Milwaukee served as an early blueprint of sorts, signaled by the presence of speaker Jeremy Bird, the national OFA deputy director (who previously worked as Ohio chief for Obama’s presidential campaign and before that as field manger for the Wake-Up Wal-Mart effort of the United Food and Commercial Workers).
Successful portions of this rally outside Summerfest – declarations to members of Congress, personal stories so much more effective than the made-up generalities of the right-wing -- will be reflected in coming weeks by this national campaign of testament and irrefutable facts across the nation.
In Wisconsin the rally may have inadvertently offered a prelude to other issues and political campaigns likely to unfold in a suddenly unstable statewide election environment, given Gov. Doyle’s decision not to run in 2010 and some last minute maneuvers by him and Milwaukee Mayor Tom Barrett, and perhaps a few others, that have suddenly cast doubt about previously assured alliances of progressive groups around the state.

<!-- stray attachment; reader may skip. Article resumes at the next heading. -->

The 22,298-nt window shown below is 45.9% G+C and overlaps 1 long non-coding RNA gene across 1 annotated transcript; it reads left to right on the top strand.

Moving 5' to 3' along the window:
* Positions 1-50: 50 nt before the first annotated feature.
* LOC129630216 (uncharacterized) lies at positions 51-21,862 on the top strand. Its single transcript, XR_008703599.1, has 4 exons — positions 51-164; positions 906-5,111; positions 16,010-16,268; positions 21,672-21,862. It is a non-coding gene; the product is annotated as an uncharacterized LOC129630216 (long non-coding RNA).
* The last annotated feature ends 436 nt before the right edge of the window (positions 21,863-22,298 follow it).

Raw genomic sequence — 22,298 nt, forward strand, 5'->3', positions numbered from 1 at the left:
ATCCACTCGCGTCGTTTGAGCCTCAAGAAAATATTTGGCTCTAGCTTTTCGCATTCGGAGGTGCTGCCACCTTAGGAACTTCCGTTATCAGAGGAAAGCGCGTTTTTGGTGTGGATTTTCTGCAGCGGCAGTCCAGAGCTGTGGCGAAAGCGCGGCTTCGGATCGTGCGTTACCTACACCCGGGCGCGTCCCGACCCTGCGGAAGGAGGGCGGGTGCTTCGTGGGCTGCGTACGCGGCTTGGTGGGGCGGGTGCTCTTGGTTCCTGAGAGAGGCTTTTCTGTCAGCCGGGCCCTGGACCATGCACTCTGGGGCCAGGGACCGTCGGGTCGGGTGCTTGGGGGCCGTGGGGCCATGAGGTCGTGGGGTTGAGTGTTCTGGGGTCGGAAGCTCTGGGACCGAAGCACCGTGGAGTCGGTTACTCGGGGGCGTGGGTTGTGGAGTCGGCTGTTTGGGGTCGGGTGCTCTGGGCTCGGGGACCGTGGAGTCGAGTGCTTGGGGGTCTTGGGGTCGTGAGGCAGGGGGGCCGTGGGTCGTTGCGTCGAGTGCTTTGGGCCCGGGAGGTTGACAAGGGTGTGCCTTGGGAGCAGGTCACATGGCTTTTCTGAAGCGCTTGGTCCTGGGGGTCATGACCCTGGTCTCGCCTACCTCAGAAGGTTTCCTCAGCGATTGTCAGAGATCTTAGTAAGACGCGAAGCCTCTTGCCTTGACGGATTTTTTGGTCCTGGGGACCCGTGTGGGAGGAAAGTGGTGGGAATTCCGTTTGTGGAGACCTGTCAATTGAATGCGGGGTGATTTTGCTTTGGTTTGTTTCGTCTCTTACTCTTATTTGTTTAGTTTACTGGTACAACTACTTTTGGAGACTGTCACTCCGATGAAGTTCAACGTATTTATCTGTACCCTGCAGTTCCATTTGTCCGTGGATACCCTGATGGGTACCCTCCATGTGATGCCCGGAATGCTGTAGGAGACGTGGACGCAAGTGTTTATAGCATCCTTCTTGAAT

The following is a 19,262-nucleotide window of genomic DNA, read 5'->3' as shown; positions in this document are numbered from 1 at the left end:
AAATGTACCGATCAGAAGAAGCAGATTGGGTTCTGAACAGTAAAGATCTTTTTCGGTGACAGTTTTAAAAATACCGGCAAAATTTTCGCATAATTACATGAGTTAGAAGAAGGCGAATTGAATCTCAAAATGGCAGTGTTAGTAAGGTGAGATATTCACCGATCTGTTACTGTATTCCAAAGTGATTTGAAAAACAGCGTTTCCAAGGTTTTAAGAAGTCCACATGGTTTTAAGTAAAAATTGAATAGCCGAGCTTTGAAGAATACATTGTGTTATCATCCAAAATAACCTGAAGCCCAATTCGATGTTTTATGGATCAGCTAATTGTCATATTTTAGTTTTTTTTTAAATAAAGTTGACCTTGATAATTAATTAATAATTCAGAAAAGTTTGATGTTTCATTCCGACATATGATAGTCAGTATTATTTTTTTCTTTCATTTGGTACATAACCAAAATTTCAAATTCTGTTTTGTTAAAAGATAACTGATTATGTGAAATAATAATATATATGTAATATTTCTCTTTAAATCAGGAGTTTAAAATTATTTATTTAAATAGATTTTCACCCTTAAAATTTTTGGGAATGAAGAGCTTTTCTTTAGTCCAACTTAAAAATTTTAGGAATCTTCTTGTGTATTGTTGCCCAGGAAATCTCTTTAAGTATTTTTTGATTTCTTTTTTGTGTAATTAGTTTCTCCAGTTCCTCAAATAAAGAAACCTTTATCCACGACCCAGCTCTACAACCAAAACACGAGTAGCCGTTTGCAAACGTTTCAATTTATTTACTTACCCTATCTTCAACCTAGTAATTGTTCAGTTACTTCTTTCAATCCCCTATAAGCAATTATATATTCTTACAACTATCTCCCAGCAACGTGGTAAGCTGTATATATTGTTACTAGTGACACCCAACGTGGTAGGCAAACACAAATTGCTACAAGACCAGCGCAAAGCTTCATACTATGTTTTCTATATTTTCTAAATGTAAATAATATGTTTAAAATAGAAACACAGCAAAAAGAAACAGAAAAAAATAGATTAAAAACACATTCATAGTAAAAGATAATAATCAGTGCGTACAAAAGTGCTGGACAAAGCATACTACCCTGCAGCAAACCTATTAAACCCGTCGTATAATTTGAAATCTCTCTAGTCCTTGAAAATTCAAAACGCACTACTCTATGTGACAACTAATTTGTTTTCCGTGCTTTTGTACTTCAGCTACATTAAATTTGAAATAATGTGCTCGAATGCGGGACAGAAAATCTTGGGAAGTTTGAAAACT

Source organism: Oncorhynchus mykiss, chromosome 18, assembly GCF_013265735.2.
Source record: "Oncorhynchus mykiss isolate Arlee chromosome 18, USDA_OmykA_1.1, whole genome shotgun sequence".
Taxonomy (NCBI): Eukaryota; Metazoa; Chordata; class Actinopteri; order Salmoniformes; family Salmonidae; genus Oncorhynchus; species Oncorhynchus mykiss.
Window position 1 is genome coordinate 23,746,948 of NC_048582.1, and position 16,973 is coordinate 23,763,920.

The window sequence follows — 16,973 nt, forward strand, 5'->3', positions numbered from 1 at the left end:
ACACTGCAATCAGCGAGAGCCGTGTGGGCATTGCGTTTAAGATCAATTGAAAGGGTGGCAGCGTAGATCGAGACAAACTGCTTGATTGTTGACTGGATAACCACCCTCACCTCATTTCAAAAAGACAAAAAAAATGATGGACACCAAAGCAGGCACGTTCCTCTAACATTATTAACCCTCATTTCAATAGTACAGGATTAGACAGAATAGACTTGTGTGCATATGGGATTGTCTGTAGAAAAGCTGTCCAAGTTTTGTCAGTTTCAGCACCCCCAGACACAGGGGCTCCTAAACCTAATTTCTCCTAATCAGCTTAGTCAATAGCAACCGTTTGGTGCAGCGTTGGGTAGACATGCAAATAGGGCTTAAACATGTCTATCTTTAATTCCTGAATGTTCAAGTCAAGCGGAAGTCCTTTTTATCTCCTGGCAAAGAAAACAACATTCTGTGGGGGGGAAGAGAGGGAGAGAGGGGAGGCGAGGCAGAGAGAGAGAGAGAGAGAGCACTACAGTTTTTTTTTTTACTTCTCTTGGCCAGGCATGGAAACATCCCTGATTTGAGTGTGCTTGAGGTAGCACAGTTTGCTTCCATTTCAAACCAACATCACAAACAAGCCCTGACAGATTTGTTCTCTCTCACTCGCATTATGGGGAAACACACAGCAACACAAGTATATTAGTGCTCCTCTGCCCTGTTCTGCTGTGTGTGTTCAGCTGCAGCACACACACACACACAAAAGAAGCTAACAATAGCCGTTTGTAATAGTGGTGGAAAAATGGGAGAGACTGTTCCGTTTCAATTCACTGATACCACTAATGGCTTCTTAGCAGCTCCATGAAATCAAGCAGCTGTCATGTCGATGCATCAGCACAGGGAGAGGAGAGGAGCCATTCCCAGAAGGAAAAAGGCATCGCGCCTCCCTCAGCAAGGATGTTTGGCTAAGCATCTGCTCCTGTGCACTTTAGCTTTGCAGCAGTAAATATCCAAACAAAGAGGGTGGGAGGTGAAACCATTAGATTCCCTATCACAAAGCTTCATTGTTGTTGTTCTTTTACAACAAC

OFA’s rally here was supported by like-minded organizing groups including the Milwaukee Area Labor Council, the state AFL-CIO, SEIU – whose organizing leader and familiar Wisconsin figure, Bruce Colburn, not only spoke but was quoted – Citizen Action of Wisconsin, religious groups, health reform advocates and others.
It was clearly dominated by supporters of the emerging House and Senate bills backed by the White House (all facing a few amendments and lingering financial issues). But then, supporters of this initiative also dominated all of the responsibly organized town hall meetings, despite media coverage that pretended an equal split or gave time to forums organized by threatened corporate-supported groups and hosted by a hired ABC-TV pitchman.
This send-off rally measured its criticism of opponents’ myths with something of the hope expressed by speakers in funeral services for Ted Kennedy that weekend.